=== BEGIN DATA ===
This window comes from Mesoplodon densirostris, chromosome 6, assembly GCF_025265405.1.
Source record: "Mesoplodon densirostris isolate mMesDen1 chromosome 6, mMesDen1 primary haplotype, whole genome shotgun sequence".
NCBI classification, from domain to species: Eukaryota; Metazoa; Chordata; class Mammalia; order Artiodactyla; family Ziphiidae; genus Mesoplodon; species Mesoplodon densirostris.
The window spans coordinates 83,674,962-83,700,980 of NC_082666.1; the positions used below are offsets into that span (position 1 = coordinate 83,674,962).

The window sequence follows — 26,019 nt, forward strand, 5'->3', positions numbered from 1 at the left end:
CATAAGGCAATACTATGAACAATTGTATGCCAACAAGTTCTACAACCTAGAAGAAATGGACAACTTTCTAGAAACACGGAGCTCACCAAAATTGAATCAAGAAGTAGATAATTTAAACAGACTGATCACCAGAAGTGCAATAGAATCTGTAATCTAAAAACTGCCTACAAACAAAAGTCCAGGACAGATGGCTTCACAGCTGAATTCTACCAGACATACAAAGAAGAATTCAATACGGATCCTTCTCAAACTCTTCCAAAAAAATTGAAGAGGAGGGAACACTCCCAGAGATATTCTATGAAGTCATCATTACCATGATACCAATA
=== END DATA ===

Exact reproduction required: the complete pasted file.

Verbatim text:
This window comes from Mesoplodon densirostris, chromosome 6, assembly GCF_025265405.1.
Source record: "Mesoplodon densirostris isolate mMesDen1 chromosome 6, mMesDen1 primary haplotype, whole genome shotgun sequence".
NCBI classification, from domain to species: Eukaryota; Metazoa; Chordata; class Mammalia; order Artiodactyla; family Ziphiidae; genus Mesoplodon; species Mesoplodon densirostris.
The window spans coordinates 83,674,962-83,700,980 of NC_082666.1; the positions used below are offsets into that span (position 1 = coordinate 83,674,962).

The window sequence follows — 26,019 nt, forward strand, 5'->3', positions numbered from 1 at the left end:
CATAAGGCAATACTATGAACAATTGTATGCCAACAAGTTCTACAACCTAGAAGAAATGGACAACTTTCTAGAAACACGGAGCTCACCAAAATTGAATCAAGAAGTAGATAATTTAAACAGACTGATCACCAGAAGTGCAATAGAATCTGTAATCTAAAAACTGCCTACAAACAAAAGTCCAGGACAGATGGCTTCACAGCTGAATTCTACCAGACATACAAAGAAGAATTCAATACGGATCCTTCTCAAACTCTTCCAAAAAAATTGAAGAGGAGGGAACACTCCCAGAGATATTCTATGAAGTCATCATTACCATGATACCAATA